Excellent questions both. First, the derivative question: Suppose
we're solving *y*'(*x*) - tan(*x*)*y*(*x*) =
sin(*x*). The integrating factor is the exponential of an
antiderivative of the coefficient of the *y* term, so let's find
that first.
*Int*[ -tan(*x*) ]*dx* =
*Int*[ -sin(*x*)/cos(*x*) ]*dx* =
ln(cos(*x*))
(by substituting *w*=cos(*x*)), so the integrating factor is
*e*^{ln(cos(x))} =
cos(*x*). Multiplying both sides of the equation by this will,
we know, turn the left-hand side into
(cos(*x*) *y*(*x*))'
because that's how the integrating factor was chosen. (On the
in-class worksheet we showed that this was the case for the parachuter
example.) Thus
(cos(*x*) *y*(*x*))' = cos(*x*) sin(*x*),
and the rest of the problem is just integration.
*f*(*x*) = *Int*[ 4sin(*x*) ]*dx*
is a random antiderivative of 4sin(*x*) -- it could be
*f*(*x*) = -4 cos(*x*) + 4,
*f*(*x*) = -4 cos(*x*) + 9,
*f*(*x*) = -4 cos(*x*) - 27, etc. Suppose I told you
that we wanted the antiderivative to have the property that
*f*(0) = 12. None of the functions we've written down work for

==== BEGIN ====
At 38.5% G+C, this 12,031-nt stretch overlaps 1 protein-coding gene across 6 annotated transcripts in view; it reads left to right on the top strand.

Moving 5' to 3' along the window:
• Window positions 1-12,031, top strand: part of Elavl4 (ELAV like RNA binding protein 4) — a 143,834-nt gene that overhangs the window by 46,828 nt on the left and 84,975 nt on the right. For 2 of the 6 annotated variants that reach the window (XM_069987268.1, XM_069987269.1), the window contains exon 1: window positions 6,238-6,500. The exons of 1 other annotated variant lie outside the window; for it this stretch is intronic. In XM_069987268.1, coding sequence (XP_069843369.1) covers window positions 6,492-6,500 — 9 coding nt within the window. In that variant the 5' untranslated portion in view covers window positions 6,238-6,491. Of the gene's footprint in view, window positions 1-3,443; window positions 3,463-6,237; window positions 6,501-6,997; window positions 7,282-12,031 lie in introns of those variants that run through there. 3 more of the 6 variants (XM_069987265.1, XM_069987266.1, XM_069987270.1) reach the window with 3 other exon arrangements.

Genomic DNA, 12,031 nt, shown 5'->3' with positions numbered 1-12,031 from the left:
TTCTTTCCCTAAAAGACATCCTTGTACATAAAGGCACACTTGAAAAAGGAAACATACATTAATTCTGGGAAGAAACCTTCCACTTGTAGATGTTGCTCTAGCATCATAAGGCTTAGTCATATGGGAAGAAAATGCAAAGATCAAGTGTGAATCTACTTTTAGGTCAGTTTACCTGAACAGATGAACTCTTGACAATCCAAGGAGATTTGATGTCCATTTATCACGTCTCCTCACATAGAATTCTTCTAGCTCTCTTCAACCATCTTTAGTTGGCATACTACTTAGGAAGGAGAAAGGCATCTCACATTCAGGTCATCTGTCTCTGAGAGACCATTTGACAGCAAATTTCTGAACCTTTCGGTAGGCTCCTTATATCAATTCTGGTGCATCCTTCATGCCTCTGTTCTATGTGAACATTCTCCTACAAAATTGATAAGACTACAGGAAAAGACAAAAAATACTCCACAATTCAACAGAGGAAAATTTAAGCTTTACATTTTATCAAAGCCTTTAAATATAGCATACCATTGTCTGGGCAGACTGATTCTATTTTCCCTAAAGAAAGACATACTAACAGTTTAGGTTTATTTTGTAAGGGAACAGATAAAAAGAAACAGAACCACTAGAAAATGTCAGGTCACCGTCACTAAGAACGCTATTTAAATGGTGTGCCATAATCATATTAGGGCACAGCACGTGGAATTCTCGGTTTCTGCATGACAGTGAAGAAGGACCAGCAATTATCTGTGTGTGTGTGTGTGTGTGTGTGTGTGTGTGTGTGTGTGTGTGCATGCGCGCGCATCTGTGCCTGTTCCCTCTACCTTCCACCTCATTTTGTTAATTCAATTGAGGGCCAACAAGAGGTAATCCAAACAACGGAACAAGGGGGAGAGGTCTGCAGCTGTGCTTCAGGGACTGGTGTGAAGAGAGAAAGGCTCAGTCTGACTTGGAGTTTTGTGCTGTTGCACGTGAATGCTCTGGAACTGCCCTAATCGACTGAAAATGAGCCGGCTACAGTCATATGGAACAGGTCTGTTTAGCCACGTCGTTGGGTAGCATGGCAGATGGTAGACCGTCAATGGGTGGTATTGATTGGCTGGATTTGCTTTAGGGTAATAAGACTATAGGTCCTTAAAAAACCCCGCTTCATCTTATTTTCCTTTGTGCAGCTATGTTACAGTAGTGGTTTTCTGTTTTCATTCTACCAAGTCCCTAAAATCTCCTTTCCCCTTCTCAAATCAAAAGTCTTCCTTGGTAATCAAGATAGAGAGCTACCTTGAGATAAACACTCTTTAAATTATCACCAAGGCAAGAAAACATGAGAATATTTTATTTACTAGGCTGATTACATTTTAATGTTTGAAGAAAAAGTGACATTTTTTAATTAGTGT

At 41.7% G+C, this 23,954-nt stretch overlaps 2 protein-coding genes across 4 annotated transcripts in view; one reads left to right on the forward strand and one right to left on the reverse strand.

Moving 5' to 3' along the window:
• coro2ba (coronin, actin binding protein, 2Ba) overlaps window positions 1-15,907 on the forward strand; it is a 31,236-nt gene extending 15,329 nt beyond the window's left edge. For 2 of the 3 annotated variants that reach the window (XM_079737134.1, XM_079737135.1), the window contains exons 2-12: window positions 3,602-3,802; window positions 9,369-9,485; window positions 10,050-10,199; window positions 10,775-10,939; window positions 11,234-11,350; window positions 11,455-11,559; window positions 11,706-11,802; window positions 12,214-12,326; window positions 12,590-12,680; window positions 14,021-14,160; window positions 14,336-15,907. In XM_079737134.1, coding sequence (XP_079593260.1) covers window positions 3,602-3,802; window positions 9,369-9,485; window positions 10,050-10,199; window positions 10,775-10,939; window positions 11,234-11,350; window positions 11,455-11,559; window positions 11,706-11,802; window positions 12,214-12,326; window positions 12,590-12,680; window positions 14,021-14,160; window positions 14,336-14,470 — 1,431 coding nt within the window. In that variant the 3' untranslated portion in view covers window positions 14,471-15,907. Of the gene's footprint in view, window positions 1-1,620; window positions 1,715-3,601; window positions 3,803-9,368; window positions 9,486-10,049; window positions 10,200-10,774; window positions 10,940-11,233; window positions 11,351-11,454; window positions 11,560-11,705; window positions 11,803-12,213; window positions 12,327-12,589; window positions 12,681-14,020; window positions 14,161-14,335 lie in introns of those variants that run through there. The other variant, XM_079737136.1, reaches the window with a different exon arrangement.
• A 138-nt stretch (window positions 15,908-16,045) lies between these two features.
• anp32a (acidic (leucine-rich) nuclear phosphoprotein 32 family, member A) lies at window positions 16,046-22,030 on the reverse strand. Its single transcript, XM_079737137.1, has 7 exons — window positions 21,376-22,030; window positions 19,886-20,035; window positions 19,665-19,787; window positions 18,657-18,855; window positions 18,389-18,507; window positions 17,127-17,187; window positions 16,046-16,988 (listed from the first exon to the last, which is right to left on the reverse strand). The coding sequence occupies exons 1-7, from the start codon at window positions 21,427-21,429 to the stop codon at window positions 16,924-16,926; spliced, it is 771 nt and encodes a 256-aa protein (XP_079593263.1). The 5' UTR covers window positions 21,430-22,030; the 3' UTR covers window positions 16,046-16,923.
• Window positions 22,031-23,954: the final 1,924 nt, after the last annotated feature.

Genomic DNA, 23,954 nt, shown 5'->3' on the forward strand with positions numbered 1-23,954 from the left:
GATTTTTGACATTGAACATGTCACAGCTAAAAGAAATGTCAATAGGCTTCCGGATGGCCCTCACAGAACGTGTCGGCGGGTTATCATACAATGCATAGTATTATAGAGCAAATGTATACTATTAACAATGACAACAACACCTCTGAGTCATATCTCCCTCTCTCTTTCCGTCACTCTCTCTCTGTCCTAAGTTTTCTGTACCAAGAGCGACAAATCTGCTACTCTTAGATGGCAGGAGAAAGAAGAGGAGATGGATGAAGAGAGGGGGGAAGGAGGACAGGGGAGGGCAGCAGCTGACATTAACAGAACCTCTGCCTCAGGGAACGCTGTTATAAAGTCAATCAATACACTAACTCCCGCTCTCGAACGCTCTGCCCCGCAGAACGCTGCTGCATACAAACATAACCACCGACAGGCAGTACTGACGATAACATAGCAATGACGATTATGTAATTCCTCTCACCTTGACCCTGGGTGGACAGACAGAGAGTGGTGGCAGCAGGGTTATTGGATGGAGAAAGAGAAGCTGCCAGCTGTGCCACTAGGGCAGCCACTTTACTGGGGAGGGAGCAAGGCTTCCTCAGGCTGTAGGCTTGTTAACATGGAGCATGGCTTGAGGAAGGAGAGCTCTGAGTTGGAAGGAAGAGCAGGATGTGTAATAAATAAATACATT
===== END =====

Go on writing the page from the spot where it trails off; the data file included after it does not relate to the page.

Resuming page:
this -- for the first, *f*(0) = 0, and so on. So you'd go
back to the general antiderivative, *f*(*x*) = -4
cos(*x*) + *C*, and plug in *x*=0:
*f*(0) = -4 cos(0) + *C* = 12, or
-4 + *C* = 12,
so *C*=16. The function we want is *f*(*x*) = -4
cos(*x*) + 16. Now suppose that the function we started with was
*f*(*x*) = *Int*[ 4sin(*x*^{2}) ]*dx*.
There isn't any way of antidifferentiating the right-hand side by
hand, so we're sort of stuck. Undeterred, I still want
*f*(0)=12. How can we do this? Well, if we put limits on the
integral (with one limit being *x*) we still have an
antiderivative: for example, one such would be
*f*(*x*) = *Int*_{0}^{x}[ 4sin(*t*^{2}) ]*dt*.
(We changed the dummy variable in the integrand to make it different
from the limit.) For this function,
*f*(*0*) = *Int*_{0}^{0}[ 4sin(*t*^{2}) ]*dt* = 0,
which isn't quite 12. In fact, it's just like the first example we
did above with the antiderivative of 4 sin(*x*). To get the
antiderivative with *f*(0) = 12, we just add the appropriate
constant: take
*f*(*x*) = *Int*_{0}^{x}[ 4sin(*t*^{2}) ]*dt* + *C*.
Then
*f*(0) = *Int*_{0}^{0}[ 4sin(*t*^{2}) ]*dt* + *C* = 12, so

0 +*C* = 12,
and *C* = 12. The antiderivative we want is
*f*(*x*) = *Int*_{0}^{x}[ 4sin(*t*^{2}) ]*dt* + 12.
By writing the antiderivative with limits in this manner we can
exactly say what the function solving an IVP is. Pretty cunning, huh?!

Easy for me to say, of course... What about that second question? Let's think about antiderivatives for a moment. The function

0 +

Gavin's DiffEq Clarification 000126

Last Modified: Wed Jan 26 21:16:34 CST 2000

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